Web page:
Money Talks, But What’s It Really Saying?

Money Talks

The Real Reason You May Not be As Profitable As You Would Like

Everyone goes into business with the stated intention of being profitable. (Even nonprofits need to generate enough income to continue and expand their operations.) We are also flooded with information on what to do with our money – yet, so often we are don’t take the steps in our personal lives or in our businesses to ensure profitability. Perhaps our internal belief system around money has something to do with it.

We live in a culture that encourages debt and denies the lost art of delaying gratification. And, like color that fades on a cheap paint job, the repercussions of this lifestyle are beginning to show in both our economy and our personal lives.

Our current U.S. and global financial crisis is clearly the result of excess reliance on debt to fuel excessive growth of business regardless of whether the underlying economics could support it. Predicated on a model that requires consumers to spend more money than they have, our national economy has been crippled with the tightening of credit.

Regarding our personal lives, researchers at Ohio State University in Columbus have found that high levels of income-eating debt—especially big credit-card bills—may be related to high blood pressure, insomnia and even problems with physical mobility, vision and hearing. Additionally, a recent survey shows that the overall, number-one greatest source of stress is personal finances. And, what do couples and/or business partners report that they fight about most often? Money.

Money—the lack of it, the fear of losing it, and the dread of not having enough—tops the list of concerns of the majority of people these days. Everybody, it seems, has money issues.

While women may experience a debilitating lack of confidence about taking care of themselves, men have more concerns about providing adequately for their retirement.

Meanwhile, we are showered with seductive messages to Buy Now, Pay Later. Which many of us do. Then we have to work harder to keep up with payments, which causes even more stress. For both men and women.

While intellectually we know that giving in is not good for our businesses or our personal finances, we still do it. In fact, many of us will act in a manner that subtly sabotages our financial position in spite of what financial knowledge we have.

We all act in a way that is consistent with what we truly believe. When we engage in behaviors that don’t appear to make sense to us, it is best to work to uncover our hidden beliefs. The chances are, we are acting in a way that is consistent and logical with something that we current believe, consciously or unconsciously.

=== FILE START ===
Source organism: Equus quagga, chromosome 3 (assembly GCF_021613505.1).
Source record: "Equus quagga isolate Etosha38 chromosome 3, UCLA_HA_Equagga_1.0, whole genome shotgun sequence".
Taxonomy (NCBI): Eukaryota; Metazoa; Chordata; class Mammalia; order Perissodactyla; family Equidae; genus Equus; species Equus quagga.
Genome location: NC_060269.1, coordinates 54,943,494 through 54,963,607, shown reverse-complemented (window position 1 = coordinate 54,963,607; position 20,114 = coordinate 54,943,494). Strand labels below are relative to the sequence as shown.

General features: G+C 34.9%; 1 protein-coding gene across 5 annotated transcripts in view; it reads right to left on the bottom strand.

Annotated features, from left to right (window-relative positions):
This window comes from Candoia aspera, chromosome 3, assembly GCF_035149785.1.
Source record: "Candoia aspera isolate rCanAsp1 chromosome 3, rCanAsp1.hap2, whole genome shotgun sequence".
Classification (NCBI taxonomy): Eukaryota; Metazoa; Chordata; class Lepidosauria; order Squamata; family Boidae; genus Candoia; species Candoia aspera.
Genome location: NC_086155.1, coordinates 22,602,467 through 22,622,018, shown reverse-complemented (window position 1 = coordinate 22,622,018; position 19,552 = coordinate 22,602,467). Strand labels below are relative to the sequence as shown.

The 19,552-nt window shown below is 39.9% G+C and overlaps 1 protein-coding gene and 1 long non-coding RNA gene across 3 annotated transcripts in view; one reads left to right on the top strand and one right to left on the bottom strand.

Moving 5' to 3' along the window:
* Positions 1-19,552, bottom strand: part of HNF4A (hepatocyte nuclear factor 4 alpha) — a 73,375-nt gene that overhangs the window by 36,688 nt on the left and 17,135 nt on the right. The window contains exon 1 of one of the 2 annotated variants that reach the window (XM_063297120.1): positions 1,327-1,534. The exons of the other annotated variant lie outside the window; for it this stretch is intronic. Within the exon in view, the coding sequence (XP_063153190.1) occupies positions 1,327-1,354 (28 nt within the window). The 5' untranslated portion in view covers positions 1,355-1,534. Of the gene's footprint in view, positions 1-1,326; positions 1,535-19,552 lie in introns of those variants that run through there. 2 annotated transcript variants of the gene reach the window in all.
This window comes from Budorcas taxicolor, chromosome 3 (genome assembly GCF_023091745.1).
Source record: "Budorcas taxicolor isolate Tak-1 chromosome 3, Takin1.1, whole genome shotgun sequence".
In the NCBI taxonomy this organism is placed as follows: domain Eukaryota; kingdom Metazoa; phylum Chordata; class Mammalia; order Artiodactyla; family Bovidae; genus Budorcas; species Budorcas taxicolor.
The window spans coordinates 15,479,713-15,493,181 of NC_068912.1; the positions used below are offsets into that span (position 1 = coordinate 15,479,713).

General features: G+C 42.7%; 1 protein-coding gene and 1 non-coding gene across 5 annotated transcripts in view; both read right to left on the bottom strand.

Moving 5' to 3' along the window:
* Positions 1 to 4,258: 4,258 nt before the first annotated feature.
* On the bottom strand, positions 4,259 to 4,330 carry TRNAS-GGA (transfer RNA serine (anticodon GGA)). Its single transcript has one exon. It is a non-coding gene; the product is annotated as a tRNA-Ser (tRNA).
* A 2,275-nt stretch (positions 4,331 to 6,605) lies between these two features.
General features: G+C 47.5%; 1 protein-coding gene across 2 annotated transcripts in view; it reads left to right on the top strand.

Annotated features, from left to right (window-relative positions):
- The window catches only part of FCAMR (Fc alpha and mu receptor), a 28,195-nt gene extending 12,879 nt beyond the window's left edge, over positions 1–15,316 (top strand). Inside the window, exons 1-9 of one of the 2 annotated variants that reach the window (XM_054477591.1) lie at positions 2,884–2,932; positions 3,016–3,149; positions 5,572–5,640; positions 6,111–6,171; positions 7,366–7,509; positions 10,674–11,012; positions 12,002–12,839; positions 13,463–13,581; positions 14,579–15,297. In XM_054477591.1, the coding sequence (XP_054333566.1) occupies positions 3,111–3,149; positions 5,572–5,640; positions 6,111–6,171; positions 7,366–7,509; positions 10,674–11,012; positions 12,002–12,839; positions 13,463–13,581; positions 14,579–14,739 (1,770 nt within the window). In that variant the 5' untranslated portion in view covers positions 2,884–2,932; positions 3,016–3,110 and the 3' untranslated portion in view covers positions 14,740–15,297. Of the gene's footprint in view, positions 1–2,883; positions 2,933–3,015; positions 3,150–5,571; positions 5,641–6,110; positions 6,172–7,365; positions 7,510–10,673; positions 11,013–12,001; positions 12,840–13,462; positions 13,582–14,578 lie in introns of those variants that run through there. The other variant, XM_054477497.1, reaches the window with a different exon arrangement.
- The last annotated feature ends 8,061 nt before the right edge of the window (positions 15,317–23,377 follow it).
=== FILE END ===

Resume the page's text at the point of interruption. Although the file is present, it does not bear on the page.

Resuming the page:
Often it is the early messages we received about money that influence our current beliefs. So, one of the first steps in dealing with money issues is to check out old ideas that continue to color behavior and attitudes.

Couples, or business partners, who may have grown up with different values about money, need to talk about their beliefs. Not who is right and who is wrong, but what the basic beliefs are. According to the Institute of Certified Financial Planners, by better understanding their attitudes and values toward money, individuals may be more able to gain control of money instead of it controlling them.

Many books on how to deal with financial issues are available, and advice from professionals such as banks, consumer financial agencies, financial planners and advisors, and accountants, is always a good idea.

But maybe the best place to start is with a healthy attitude toward money.

Author’s content used under license, © 2008 Claire Communications


Forwarding the action is a coaching term that means gaining a commitment from the client to take an action in the short-term to make immediate use of newly gained information and to increase the probability of success.

To forward the action from what you learned in the feature article, answer the following coaching questions and DO the call-to-action.


Coaching Questions
  • How is your financial situation currently affecting your health, relationships, and other areas in your life?
  • How much control do you exhibit over your current financial situation?


Call to Action

Engage in a word association exercise to uncover some of your hidden beliefs about money. For each of the words listed below, write down as many thoughts as you can:

  • The rich
  • The poor
  • Work
  • Retirement
  • Borrowing
  • Spending
  • Giving
  • Budgets

Review your list of associations and determine which are the top 3-5 that affect your behavior as it relates to money. Are these truthful/factual, positive and helpful?

If not, determine if there is another, more supportive association you can focus on to replace the negative one.


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